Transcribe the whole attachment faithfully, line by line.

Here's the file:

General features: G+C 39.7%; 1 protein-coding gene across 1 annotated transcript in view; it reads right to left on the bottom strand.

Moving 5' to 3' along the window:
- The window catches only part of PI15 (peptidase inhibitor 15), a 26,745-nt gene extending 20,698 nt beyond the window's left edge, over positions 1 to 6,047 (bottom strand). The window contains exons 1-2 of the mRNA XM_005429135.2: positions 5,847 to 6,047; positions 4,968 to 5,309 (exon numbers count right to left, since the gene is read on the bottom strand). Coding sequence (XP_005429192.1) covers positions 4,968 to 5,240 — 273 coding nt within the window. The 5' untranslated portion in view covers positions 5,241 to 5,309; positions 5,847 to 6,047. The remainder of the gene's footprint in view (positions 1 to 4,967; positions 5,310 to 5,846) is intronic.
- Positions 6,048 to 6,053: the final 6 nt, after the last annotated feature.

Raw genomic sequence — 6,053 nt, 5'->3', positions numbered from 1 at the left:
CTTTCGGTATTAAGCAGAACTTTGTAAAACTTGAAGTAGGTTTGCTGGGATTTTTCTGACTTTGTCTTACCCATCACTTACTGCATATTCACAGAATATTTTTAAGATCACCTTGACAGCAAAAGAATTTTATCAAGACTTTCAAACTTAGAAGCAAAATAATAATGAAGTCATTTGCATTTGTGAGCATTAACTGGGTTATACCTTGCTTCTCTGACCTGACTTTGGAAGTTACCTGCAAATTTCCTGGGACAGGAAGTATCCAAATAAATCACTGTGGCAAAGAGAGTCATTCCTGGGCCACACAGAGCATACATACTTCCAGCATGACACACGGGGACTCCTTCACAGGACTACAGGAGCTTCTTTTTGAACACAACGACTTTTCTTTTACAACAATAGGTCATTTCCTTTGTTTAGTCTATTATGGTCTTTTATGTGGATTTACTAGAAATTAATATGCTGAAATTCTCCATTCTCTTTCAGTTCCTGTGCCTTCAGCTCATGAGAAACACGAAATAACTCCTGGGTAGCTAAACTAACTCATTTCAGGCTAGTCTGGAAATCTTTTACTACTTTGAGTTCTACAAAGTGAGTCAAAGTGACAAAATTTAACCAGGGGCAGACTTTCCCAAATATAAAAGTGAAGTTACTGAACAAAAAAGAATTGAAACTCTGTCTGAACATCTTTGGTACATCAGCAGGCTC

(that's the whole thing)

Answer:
General features: G+C 39.7%; 1 protein-coding gene across 1 annotated transcript in view; it reads right to left on the bottom strand.

Moving 5' to 3' along the window:
- The window catches only part of PI15 (peptidase inhibitor 15), a 26,745-nt gene extending 20,698 nt beyond the window's left edge, over positions 1 to 6,047 (bottom strand). The window contains exons 1-2 of the mRNA XM_005429135.2: positions 5,847 to 6,047; positions 4,968 to 5,309 (exon numbers count right to left, since the gene is read on the bottom strand). Coding sequence (XP_005429192.1) covers positions 4,968 to 5,240 — 273 coding nt within the window. The 5' untranslated portion in view covers positions 5,241 to 5,309; positions 5,847 to 6,047. The remainder of the gene's footprint in view (positions 1 to 4,967; positions 5,310 to 5,846) is intronic.
- Positions 6,048 to 6,053: the final 6 nt, after the last annotated feature.

Raw genomic sequence — 6,053 nt, 5'->3', positions numbered from 1 at the left:
CTTTCGGTATTAAGCAGAACTTTGTAAAACTTGAAGTAGGTTTGCTGGGATTTTTCTGACTTTGTCTTACCCATCACTTACTGCATATTCACAGAATATTTTTAAGATCACCTTGACAGCAAAAGAATTTTATCAAGACTTTCAAACTTAGAAGCAAAATAATAATGAAGTCATTTGCATTTGTGAGCATTAACTGGGTTATACCTTGCTTCTCTGACCTGACTTTGGAAGTTACCTGCAAATTTCCTGGGACAGGAAGTATCCAAATAAATCACTGTGGCAAAGAGAGTCATTCCTGGGCCACACAGAGCATACATACTTCCAGCATGACACACGGGGACTCCTTCACAGGACTACAGGAGCTTCTTTTTGAACACAACGACTTTTCTTTTACAACAATAGGTCATTTCCTTTGTTTAGTCTATTATGGTCTTTTATGTGGATTTACTAGAAATTAATATGCTGAAATTCTCCATTCTCTTTCAGTTCCTGTGCCTTCAGCTCATGAGAAACACGAAATAACTCCTGGGTAGCTAAACTAACTCATTTCAGGCTAGTCTGGAAATCTTTTACTACTTTGAGTTCTACAAAGTGAGTCAAAGTGACAAAATTTAACCAGGGGCAGACTTTCCCAAATATAAAAGTGAAGTTACTGAACAAAAAAGAATTGAAACTCTGTCTGAACATCTTTGGTACATCAGCAGGCTC